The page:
Here's a peek into that hallway, in 60 seconds:

Jeff Cohen / WNPR

Hartford city Treasurer Adam Cloud has apologized for using his public email to steer private investment to a now off-the-air golf network, but the episode has brought a new focus on the question of ethics.

City of Hartford

  A deal to lease city land to a developer who said he would finance and build a multi-million dollar soccer stadium that would be home to a professional soccer team is all but dead, as news reports about the man behind the deal have caused even its main backer to retreat.

A day after the Russian navy fired cruise missiles at targets in Syria — and two days after Russia's warplanes veered into Turkey's airspace — NATO Secretary-General Jens Stoltenberg says the alliance "is able and ready to defend all allies, including Turkey, against any threat."

Treasury Secretary Jack Lew says there isn't much time. Congress and the White House face two big deadlines to fund the government. It will be an intricate maneuver to meet both deadlines even as congressional leadership changes. And in an interview with NPR, Lew described behind-the-scenes negotiations meant to avert a last-minute crisis.

"There are conversations going on at a staff level," Lew told NPR's Steve Inskeep, "and I think the key is for Democrats and Republicans [in Congress] to talk to each other."

alphaville / Flickr

Justin Lifflander wanted nothing more than to become a spy for the CIA. Growing up during the Cold War, he practiced spying on friends, family, and schoolmates in preparation for what he thought would be a career full of high-tech gadgetry and secret rendezvous. When Lifflander was finally assigned to the U.S. Embassy in Moscow in 1987, he thought his dream was coming true.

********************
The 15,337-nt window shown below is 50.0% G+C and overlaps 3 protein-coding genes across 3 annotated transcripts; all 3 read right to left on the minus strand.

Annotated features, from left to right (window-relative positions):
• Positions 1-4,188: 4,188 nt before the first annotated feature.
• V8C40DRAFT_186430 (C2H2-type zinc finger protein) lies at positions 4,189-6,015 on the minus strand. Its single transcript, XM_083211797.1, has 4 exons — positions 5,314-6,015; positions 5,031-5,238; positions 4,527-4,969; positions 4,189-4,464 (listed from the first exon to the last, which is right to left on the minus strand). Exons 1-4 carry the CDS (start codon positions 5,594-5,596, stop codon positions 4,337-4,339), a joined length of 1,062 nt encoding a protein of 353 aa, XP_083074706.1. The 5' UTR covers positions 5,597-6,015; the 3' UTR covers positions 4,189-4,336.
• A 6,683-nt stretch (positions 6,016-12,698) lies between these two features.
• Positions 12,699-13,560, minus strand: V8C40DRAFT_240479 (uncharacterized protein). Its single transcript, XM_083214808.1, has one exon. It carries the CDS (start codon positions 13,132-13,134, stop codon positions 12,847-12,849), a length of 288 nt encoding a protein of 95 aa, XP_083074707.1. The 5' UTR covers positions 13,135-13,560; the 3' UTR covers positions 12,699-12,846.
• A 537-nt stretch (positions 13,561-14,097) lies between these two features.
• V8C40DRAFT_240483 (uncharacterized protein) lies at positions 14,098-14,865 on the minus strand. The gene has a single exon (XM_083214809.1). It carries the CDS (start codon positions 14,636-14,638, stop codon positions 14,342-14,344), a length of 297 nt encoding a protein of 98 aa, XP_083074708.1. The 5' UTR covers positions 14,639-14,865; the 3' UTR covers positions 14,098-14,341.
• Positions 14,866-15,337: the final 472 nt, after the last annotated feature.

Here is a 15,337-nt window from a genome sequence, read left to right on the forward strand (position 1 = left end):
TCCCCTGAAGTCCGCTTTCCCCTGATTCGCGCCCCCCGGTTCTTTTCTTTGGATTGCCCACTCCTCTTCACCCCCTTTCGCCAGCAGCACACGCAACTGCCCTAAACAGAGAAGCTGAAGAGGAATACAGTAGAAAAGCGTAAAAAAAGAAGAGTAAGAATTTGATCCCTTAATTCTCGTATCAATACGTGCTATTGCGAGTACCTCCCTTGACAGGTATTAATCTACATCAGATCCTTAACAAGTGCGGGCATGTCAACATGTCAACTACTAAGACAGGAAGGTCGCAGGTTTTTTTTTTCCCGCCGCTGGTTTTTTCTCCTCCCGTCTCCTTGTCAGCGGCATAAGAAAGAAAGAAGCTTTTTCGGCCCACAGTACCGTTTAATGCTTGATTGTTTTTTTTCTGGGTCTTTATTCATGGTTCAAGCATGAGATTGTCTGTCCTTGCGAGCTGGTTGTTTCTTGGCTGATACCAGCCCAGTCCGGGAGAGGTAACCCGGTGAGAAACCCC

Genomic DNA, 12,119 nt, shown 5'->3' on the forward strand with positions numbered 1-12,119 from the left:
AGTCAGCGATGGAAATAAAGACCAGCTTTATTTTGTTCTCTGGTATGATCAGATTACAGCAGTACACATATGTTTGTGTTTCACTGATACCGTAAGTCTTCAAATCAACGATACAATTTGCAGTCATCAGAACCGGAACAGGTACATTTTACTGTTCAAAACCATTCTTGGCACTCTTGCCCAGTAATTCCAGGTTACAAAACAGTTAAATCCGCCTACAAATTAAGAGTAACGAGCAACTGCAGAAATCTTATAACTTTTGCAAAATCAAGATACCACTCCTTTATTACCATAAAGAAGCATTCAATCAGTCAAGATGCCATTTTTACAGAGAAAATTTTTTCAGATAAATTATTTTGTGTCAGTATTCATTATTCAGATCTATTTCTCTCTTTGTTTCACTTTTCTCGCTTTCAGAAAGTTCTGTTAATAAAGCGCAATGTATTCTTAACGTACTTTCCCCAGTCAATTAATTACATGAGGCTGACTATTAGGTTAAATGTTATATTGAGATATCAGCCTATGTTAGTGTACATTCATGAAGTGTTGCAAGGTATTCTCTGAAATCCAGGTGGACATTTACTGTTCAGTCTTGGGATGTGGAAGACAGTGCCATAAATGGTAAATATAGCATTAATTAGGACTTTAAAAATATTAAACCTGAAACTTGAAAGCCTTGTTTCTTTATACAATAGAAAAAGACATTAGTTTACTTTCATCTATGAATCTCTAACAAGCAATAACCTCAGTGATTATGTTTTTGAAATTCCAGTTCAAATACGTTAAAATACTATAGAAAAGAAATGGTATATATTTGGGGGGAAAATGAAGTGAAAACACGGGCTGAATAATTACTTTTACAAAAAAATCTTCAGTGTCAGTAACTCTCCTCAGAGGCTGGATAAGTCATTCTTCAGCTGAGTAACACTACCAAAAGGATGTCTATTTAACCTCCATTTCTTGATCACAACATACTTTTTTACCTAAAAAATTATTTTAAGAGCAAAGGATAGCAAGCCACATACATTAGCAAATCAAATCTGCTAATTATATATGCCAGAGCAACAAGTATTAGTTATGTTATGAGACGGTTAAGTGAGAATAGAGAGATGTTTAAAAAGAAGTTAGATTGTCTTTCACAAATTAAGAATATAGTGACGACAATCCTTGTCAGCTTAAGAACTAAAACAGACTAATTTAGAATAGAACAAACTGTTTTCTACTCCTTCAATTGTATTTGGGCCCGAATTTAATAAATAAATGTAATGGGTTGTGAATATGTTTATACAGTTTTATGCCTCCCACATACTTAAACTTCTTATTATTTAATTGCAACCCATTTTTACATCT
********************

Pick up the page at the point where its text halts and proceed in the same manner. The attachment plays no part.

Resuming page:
What followed was something Lifflander could never have predicted. He was a mechanic at the embassy, then an inspector of Soviet missile sights, and then a suspected American agent followed at every turn by the KGB. Lifflander found himself living in a world which very much resembled his childhood dream -- but he was never a spy.

Karen Brown / NEPR

In the fall of 2013, Mark Schand walked out of court in Springfield, Massachusetts a free man, after 27 years in prison for a murder he said he did not commit.

The president of the Springfield, Massachusetts City Council isn’t giving up on getting a popular vote on MGM’s controversial casino redesign.

City Council President Mike Fenton said he’ll appeal to the Massachusetts Gaming Commission to order a binding voter referendum on the proposed new design for the Springfield casino.

Fenton said MGM’s plan to eliminate a 25-story hotel from the project substantially changes the host community agreement Springfield voters approved two years ago.

Ryan Caron King / WNPR

Last March, Onyeka Obiocha of Happiness Lab at the Grove coffee shop in New Haven stepped outside to find his car had been towed.

When he finally got it back and was driving home to Hartford, the car blew a head gasket. The repair bill was prohibitive, so Obiocha said goodbye to owning a car.